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Module files hold information from a module that is necessary to compile program units that depend on the module.
Module files must be searchable by module name. They are typically named
<modulename>.mod. The advantage of using
.mod is that it is consistent with other compilers so users will know what they are. Also, makefiles and scripts often use
rm *.mod to clean up.
The disadvantage of using the same name as other compilers is that it is not clear which compiler created a
.mod file and files from multiple compilers cannot be in the same directory. This could be solved by adding something between the module name and extension, e.g.
Module files will be Fortran source. Declarations of all visible entities will be included, along with private entities that they depend on. Entity declarations that span multiple statements will be collapsed into a single type-declaration-statement. Executable statements will be omitted.
There will be a header containing extra information that cannot be expressed in Fortran. This will take the form of a comment or directive at the beginning of the file.
If it‘s a comment, the module file reader would have to strip it out and perform ad hoc parsing on it. If it’s a directive the compiler could parse it like other directives as part of the grammar. Processing the header before parsing might result in better error messages when the
.mod file is invalid.
Regardless of whether the header is a comment or directive we can use the same string to introduce it:
Information in the header:
.modfile? This could be used in error messages.
The body will consist of minimal Fortran source for the required declarations. The order will match the order they first appeared in the source.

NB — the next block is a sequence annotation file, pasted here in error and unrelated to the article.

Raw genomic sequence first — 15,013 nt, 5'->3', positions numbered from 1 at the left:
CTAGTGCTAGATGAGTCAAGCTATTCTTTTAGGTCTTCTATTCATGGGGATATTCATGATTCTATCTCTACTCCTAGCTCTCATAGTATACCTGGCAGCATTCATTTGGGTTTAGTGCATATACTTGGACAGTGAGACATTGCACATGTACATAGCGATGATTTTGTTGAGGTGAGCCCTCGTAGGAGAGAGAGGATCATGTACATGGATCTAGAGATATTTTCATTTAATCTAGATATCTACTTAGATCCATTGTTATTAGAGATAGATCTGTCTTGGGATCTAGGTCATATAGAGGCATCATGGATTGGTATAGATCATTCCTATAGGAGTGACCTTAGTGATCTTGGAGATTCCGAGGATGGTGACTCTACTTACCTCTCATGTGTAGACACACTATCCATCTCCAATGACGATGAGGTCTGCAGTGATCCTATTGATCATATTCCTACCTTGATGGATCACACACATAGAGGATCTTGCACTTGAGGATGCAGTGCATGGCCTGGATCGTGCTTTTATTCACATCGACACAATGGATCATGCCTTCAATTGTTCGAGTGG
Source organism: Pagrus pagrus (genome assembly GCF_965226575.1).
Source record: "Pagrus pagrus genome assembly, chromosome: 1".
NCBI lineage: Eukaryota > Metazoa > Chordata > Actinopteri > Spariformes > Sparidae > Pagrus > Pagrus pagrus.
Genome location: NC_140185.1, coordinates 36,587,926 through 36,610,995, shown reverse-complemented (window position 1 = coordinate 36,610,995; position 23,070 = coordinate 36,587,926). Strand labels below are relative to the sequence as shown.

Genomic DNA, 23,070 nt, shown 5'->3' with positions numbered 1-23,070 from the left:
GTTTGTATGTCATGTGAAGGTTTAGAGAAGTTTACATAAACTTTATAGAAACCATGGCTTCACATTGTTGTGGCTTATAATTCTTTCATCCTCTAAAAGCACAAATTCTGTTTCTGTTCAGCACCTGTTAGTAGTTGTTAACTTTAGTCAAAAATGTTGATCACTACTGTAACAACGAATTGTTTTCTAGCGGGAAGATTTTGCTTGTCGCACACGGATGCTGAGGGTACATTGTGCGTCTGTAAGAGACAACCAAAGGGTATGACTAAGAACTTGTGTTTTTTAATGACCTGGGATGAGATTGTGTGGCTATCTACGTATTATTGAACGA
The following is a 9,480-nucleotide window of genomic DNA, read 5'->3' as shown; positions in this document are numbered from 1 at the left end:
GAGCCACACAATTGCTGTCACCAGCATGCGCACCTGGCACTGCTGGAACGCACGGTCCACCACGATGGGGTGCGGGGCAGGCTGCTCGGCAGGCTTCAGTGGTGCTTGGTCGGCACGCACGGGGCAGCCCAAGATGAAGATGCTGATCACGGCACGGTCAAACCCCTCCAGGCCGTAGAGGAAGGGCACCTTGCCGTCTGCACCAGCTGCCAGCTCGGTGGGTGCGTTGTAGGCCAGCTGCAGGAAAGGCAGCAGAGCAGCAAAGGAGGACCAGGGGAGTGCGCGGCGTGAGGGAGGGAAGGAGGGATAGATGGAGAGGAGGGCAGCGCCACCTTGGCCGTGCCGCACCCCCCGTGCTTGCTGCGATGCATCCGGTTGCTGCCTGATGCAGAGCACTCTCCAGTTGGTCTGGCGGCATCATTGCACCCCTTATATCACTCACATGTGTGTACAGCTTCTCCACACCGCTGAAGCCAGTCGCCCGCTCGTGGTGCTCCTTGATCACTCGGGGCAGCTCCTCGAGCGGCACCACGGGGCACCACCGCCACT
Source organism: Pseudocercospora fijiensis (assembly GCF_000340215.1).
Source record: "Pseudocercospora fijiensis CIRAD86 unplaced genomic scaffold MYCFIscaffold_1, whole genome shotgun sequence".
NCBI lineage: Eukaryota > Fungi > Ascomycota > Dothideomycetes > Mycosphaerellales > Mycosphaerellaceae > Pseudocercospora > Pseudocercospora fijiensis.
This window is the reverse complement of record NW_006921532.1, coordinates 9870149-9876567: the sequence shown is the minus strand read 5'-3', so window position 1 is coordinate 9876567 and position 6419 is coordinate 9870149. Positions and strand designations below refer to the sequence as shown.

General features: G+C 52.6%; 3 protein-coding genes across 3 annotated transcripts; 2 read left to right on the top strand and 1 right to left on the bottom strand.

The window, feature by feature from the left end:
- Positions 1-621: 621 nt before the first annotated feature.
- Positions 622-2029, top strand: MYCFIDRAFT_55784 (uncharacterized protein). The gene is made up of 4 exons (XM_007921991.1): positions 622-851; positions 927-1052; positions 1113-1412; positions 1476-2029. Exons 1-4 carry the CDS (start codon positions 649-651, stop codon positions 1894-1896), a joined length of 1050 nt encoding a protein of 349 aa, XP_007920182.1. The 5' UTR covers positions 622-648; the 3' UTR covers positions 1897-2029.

Some normalization will take place:
All public symbols from the module need to be included.
In addition, some private symbols are needed:
It might be possible to anonymize private names if users don't want them exposed in the
.mod file. (Currently they are readable in PGI
A module that contains
USE statements needs them represented in the
.mod file. Each use-associated symbol will be written as a separate use-only statement, possibly with renaming.
USEfor each module, listing all of the symbols that were use-associated in the only-list.
The compiler will have command-line options to specify where to search for module files and where to write them. By default it will be the current directory for both.
-I specifies directories to search for include files and module files.
-module specifics a directory to write module files in as well as to search for them. gfortran is similar except it uses
-J instead of
The search order for module files is:
-moduledirectory (Note: for gfortran the
-Jdirectory is not searched).
-Idirectories in the order they appear on the command line
When writing a module file, if the existing one matches what would be written, the timestamp is not updated.
Module files will be written after semantics, i.e. after the compiler has determined the module is valid Fortran.
NOTE: PGI does create
.mod files sometimes even when the module has a compilation error.
Question: If the compiler can get far enough to determine it is compiling a module but then encounters an error, should it delete the existing
.mod file? PGI does not, gfortran does.
When the compiler finds a
.mod file it needs to read, it firsts checks the first line and verifies it is a valid module file. It can also verify checksums of modules it depends on and report if they are out of date.
If the header is valid, the module file will be run through the parser and name resolution to recreate the symbols from the module. Once the symbol table is populated the parse tree can be discarded.
.mod files we know they are valid Fortran with these properties:
With this design, diagnostics can refer to names in modules and can emit a normalized declaration of an entity but not point to its location in the source.
If the header includes the source file it came from, that could be included in a diagnostic but we still wouldn't have line numbers.
To provide line numbers and character positions or source lines as the user wrote them we would have to save some amount of provenance information in the module file as well.